A lot of companies use competency-based interviewing techniques to choose the best applicant. As I’m sure you know, in the 1980s and 1990s HR departments went through agonies breaking down every job into competencies so people could be interviewed against them. There’s no doubt this led to a higher degree of success in recruiting competent people, but there were (and still are) two main problems with them.
- They can be manipulated by applicants who are well practiced in the process.
- More importantly, they’re not suitable for discovering what a candidate loves doing and is truly talented at.
Clearly skills and competencies can’t be ignored, especially in fields in which professional qualifications are essential. But there’s an increasing, and exciting, trend towards assessment processes that enable us to get to know the applicants as people, discover their passions, feel what kind of energy they have, and learn what they’re great at. Then we can work out how to use those talents rather than trying to shoe-horn employees into jobs in which they’re good at seven out of the 10 criteria we’re assessing them against.
Reward consultancy organization NextJump has a great technique for doing this. It spent years examining which of its employees it would clone if it could, so it could structure their needs around a set of attributes rather than competencies.
NextJump eventually found its surest indicator of success was having a sense of humility. The ability to be open to other people’s ideas was so important to it that it developed a 45-minute interview dedicated solely to finding out the applicant’s propensity for humility, and anyone who didn’t measure up wasn’t hired. It also looked at three other areas: gratefulness vs. entitlement, responsibility for one’s own actions rather than feeling like a victim of circumstance, and a willingness to invest in doing things outside of one’s comfort zone rather than “knowing it all.” Once it got this right, its staff turnover fell from 40% to 1%.
Personal Attributes Over Skills
Another example of a company focusing on personal attributes rather than skills and competencies is ATB, a Canadian financial services organization. Prior to changing its hiring methods it looked for a strong sales background in its candidates, but it found that although this approach brought in short-term sales, it didn’t make the people successful within the company’s culture.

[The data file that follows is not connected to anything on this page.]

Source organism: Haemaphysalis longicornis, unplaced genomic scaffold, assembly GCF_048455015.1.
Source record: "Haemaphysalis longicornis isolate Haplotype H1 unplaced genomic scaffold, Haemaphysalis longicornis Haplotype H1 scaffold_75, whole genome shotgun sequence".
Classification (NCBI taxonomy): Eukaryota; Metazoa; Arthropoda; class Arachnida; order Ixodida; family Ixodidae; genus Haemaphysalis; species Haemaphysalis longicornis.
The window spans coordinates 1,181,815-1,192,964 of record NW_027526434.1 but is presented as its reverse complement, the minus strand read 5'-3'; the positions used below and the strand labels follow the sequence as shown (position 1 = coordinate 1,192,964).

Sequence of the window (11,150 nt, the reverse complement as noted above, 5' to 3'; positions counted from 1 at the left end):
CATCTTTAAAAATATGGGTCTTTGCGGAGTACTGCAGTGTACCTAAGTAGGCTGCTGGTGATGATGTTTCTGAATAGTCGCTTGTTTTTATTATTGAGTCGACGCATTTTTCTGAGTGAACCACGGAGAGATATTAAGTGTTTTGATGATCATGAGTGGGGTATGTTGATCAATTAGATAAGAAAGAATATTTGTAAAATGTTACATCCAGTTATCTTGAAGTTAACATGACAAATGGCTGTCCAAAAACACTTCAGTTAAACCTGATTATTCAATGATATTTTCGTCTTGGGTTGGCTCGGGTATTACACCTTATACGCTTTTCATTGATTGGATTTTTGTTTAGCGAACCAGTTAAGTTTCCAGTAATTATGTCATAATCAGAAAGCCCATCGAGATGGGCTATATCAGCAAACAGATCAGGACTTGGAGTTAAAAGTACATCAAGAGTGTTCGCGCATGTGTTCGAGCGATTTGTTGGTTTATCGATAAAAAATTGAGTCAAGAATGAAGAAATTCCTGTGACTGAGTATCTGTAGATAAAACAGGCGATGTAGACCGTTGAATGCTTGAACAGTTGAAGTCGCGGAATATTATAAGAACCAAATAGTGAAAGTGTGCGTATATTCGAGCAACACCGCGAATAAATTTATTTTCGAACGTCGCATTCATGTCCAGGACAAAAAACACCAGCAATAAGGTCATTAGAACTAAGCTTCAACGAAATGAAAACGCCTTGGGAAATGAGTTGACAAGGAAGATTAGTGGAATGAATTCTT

So ATB looked at its top performers and saw what each was doing was not “being a good salesperson” but “being someone who wanted to deeply understand their clients.” This led it to create a list of desirable attributes such as authenticity and the ability to connect to people and communicate well. Again, it experienced a huge reduction in staff turnover.
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The Future Over the Past
Aviva, the U.K. insurance company, has also started using strengths-based recruitment. It evaluated 60 different competencies, such as time management, teamwork, and empathy, which it then integrated into its interview methodology. This shifted its approach from assessing people’s past performance to evaluating their future potential. As a result it’s seen its staff productivity levels increase by 21%, delays in its call centers fall by 54%, customer satisfaction jump by 12%, employment churn halved in the first 12 months, and morale noticeably improve.
Energy company RWE npower goes one step further and doesn’t specify the role at all when it creates a job ad. Candidates are interviewed based on their soft skills and experience, not on their ability to manipulate their CVs for a specific role. Through this, its hiring managers gain a genuine insight into the applicants and are then able to recommend the right roles.
You can see the difference it makes when you focus on the person rather than the job, and if you think about it that’s probably how you’d prefer it if it were you. I know I want to be chosen for who I am, for my passions and my energy, rather than for the list of experiences I can tick off.
Excerpted from HR Disrupted, 2nd Edition by Lucy Adams. Practical Inspiration Publishing. ©2021